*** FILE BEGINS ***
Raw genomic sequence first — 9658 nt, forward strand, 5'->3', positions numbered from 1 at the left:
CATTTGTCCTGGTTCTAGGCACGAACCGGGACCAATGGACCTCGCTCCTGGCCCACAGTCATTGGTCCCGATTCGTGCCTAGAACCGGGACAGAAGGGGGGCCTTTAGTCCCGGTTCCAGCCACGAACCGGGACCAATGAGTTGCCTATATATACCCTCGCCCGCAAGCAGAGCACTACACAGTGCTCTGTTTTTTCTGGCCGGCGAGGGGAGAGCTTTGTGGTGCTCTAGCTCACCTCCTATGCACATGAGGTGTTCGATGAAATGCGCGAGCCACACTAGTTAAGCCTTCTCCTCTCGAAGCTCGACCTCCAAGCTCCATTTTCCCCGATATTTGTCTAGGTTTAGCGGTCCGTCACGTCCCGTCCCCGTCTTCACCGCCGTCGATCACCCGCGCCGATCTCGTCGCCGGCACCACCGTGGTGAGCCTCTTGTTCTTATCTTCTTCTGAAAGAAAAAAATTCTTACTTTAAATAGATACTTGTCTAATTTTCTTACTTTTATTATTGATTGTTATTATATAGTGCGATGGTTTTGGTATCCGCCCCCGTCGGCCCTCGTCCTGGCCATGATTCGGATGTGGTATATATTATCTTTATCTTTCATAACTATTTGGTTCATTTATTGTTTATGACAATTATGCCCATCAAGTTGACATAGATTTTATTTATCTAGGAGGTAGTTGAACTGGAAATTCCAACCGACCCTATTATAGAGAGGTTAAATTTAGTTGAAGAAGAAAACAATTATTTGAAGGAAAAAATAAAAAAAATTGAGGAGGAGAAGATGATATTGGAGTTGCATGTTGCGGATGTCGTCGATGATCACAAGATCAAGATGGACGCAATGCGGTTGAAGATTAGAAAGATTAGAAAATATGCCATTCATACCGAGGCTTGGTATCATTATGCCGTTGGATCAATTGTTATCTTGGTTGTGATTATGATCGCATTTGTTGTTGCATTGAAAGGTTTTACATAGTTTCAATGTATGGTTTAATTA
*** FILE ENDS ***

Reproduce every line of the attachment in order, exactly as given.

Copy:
Raw genomic sequence first — 9658 nt, forward strand, 5'->3', positions numbered from 1 at the left:
CATTTGTCCTGGTTCTAGGCACGAACCGGGACCAATGGACCTCGCTCCTGGCCCACAGTCATTGGTCCCGATTCGTGCCTAGAACCGGGACAGAAGGGGGGCCTTTAGTCCCGGTTCCAGCCACGAACCGGGACCAATGAGTTGCCTATATATACCCTCGCCCGCAAGCAGAGCACTACACAGTGCTCTGTTTTTTCTGGCCGGCGAGGGGAGAGCTTTGTGGTGCTCTAGCTCACCTCCTATGCACATGAGGTGTTCGATGAAATGCGCGAGCCACACTAGTTAAGCCTTCTCCTCTCGAAGCTCGACCTCCAAGCTCCATTTTCCCCGATATTTGTCTAGGTTTAGCGGTCCGTCACGTCCCGTCCCCGTCTTCACCGCCGTCGATCACCCGCGCCGATCTCGTCGCCGGCACCACCGTGGTGAGCCTCTTGTTCTTATCTTCTTCTGAAAGAAAAAAATTCTTACTTTAAATAGATACTTGTCTAATTTTCTTACTTTTATTATTGATTGTTATTATATAGTGCGATGGTTTTGGTATCCGCCCCCGTCGGCCCTCGTCCTGGCCATGATTCGGATGTGGTATATATTATCTTTATCTTTCATAACTATTTGGTTCATTTATTGTTTATGACAATTATGCCCATCAAGTTGACATAGATTTTATTTATCTAGGAGGTAGTTGAACTGGAAATTCCAACCGACCCTATTATAGAGAGGTTAAATTTAGTTGAAGAAGAAAACAATTATTTGAAGGAAAAAATAAAAAAAATTGAGGAGGAGAAGATGATATTGGAGTTGCATGTTGCGGATGTCGTCGATGATCACAAGATCAAGATGGACGCAATGCGGTTGAAGATTAGAAAGATTAGAAAATATGCCATTCATACCGAGGCTTGGTATCATTATGCCGTTGGATCAATTGTTATCTTGGTTGTGATTATGATCGCATTTGTTGTTGCATTGAAAGGTTTTACATAGTTTCAATGTATGGTTTAATTA